It's called the news business, Dickey boy. The news in this campaign is Ron Paul. The only thing that makes the debates interesting is his departure from the orthodoxy expressed by the rest of the crowd. If you've been paying attention to Paul since 2007 as I have, you'll note that many of his ideas that were dismissed four years ago are now central to the Republican debate.
But the real story in this campaign is one that makes every liberal I know uneasy. It concerns foreign policy. Paul is returning the Republican party to its roots on the question of foreign involvement. On this question there's little difference between the typical liberal and the typical "neo" conservative.
The liberals loved to pile on George W. Bush for his bungling in the Mideast, but let someone come along and propose we get out of that part of the world altogether and all of a sudden the liberals start sounding like Dick Cheney or Don Rumsfeld. They come up with all sorts of reasons why we need to be involved in the internal affairs of those faraway countries.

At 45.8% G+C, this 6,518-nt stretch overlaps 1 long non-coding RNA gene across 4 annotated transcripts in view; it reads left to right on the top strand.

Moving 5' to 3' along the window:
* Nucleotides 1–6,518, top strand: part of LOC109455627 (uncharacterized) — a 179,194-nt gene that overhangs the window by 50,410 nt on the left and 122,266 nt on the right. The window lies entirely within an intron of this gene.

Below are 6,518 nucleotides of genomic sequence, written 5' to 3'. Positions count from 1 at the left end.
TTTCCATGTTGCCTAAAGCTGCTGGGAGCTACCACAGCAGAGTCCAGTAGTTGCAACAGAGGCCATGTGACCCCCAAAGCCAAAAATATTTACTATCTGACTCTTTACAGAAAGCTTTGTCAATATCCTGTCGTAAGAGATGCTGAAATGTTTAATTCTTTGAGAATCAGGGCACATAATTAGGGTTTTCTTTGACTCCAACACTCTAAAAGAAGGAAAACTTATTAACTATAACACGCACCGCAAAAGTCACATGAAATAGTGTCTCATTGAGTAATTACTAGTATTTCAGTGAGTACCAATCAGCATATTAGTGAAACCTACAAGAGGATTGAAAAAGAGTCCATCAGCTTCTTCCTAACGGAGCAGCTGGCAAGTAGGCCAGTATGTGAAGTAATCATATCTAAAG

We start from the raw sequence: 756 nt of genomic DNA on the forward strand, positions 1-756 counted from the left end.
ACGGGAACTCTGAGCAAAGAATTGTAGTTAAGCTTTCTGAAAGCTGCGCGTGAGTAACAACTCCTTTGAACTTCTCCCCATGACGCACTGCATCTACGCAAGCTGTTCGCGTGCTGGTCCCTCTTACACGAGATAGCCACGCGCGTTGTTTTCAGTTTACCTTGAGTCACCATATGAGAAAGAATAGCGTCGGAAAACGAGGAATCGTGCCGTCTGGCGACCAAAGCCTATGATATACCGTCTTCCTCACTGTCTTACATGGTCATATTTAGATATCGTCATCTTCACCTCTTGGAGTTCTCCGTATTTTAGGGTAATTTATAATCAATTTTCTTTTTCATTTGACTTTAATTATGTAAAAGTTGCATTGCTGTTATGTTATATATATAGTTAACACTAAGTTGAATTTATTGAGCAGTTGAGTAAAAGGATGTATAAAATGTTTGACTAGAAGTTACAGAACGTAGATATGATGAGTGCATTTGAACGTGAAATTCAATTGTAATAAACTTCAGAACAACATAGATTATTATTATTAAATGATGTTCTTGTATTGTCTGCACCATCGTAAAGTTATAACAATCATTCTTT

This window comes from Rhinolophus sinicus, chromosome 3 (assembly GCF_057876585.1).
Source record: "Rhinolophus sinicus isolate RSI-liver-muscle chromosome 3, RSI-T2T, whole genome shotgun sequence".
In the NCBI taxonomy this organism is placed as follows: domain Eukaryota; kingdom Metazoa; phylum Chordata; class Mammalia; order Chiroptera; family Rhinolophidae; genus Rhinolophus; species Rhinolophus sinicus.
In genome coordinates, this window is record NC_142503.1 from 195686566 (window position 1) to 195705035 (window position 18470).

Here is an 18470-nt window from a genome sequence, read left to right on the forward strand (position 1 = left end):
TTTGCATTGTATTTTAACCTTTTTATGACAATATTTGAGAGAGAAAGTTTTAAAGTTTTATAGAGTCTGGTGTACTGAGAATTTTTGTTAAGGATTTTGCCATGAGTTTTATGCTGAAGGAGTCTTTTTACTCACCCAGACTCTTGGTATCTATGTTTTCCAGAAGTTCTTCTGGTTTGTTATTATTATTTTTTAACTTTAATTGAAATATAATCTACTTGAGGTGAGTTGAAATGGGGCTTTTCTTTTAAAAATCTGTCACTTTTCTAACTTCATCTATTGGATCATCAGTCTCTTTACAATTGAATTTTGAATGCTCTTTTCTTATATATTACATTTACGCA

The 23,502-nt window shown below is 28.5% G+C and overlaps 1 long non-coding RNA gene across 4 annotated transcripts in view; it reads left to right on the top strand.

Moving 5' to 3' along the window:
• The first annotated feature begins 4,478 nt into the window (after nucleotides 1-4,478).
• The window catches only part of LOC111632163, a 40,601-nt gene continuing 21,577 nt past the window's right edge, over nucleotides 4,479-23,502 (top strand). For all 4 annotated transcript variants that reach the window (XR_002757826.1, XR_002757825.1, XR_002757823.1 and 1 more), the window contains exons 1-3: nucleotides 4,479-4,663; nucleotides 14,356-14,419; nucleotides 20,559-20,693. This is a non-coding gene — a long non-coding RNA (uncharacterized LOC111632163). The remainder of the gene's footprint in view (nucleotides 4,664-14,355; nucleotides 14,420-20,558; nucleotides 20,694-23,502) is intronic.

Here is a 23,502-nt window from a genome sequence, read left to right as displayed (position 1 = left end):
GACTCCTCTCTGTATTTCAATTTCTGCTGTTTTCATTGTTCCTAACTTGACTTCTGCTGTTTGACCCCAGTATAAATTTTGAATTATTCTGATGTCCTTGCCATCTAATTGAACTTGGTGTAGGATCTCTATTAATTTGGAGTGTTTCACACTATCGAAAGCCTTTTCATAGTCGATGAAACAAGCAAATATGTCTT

When it comes to the question of ignoring Paul, the attitude of the Times editors is rooted in the idea that some things are just not discussed in polite society. It's okay for Romney or Santorum to make the assertion that he will expand the military while balancing the budget and without raising taxes. That's false but it doesn't bother the Times.
However when a candidate says we can't afford to be the policeman of the world, that candidate is kept out of the news not because what he's saying is false but because it's true. If that candidate also proposes ending a whole passel of programs deemed untouchable by the Times, well that's all the more reason not to let readers hear about the guy.
But Ron Paul's been the only good story in this race. His views have turned out to be popular within the Republican Party - and getting more popular by the minute.